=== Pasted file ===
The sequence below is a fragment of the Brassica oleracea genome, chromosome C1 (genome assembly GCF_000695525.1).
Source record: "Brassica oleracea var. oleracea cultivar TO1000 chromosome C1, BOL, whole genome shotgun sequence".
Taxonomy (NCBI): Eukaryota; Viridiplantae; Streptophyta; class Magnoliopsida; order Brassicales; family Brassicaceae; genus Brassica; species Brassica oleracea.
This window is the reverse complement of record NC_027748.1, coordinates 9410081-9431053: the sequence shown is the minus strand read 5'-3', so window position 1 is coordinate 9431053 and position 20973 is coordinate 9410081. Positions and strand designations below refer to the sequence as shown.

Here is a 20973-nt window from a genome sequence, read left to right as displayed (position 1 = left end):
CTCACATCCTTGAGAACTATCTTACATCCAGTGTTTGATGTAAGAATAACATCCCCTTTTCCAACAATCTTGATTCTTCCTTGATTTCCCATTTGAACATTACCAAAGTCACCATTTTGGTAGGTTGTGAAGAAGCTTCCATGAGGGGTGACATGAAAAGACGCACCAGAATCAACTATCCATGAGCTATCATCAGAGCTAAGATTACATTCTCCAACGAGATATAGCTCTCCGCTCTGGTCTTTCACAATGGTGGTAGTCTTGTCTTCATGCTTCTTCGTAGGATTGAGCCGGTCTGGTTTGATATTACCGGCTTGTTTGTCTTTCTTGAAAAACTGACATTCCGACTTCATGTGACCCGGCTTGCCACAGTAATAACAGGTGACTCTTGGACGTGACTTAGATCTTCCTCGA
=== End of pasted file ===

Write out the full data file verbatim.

The sequence below is a fragment of the Brassica oleracea genome, chromosome C1 (genome assembly GCF_000695525.1).
Source record: "Brassica oleracea var. oleracea cultivar TO1000 chromosome C1, BOL, whole genome shotgun sequence".
Taxonomy (NCBI): Eukaryota; Viridiplantae; Streptophyta; class Magnoliopsida; order Brassicales; family Brassicaceae; genus Brassica; species Brassica oleracea.
This window is the reverse complement of record NC_027748.1, coordinates 9410081-9431053: the sequence shown is the minus strand read 5'-3', so window position 1 is coordinate 9431053 and position 20973 is coordinate 9410081. Positions and strand designations below refer to the sequence as shown.

Here is a 20973-nt window from a genome sequence, read left to right as displayed (position 1 = left end):
CTCACATCCTTGAGAACTATCTTACATCCAGTGTTTGATGTAAGAATAACATCCCCTTTTCCAACAATCTTGATTCTTCCTTGATTTCCCATTTGAACATTACCAAAGTCACCATTTTGGTAGGTTGTGAAGAAGCTTCCATGAGGGGTGACATGAAAAGACGCACCAGAATCAACTATCCATGAGCTATCATCAGAGCTAAGATTACATTCTCCAACGAGATATAGCTCTCCGCTCTGGTCTTTCACAATGGTGGTAGTCTTGTCTTCATGCTTCTTCGTAGGATTGAGCCGGTCTGGTTTGATATTACCGGCTTGTTTGTCTTTCTTGAAAAACTGACATTCCGACTTCATGTGACCCGGCTTGCCACAGTAATAACAGGTGACTCTTGGACGTGACTTAGATCTTCCTCGA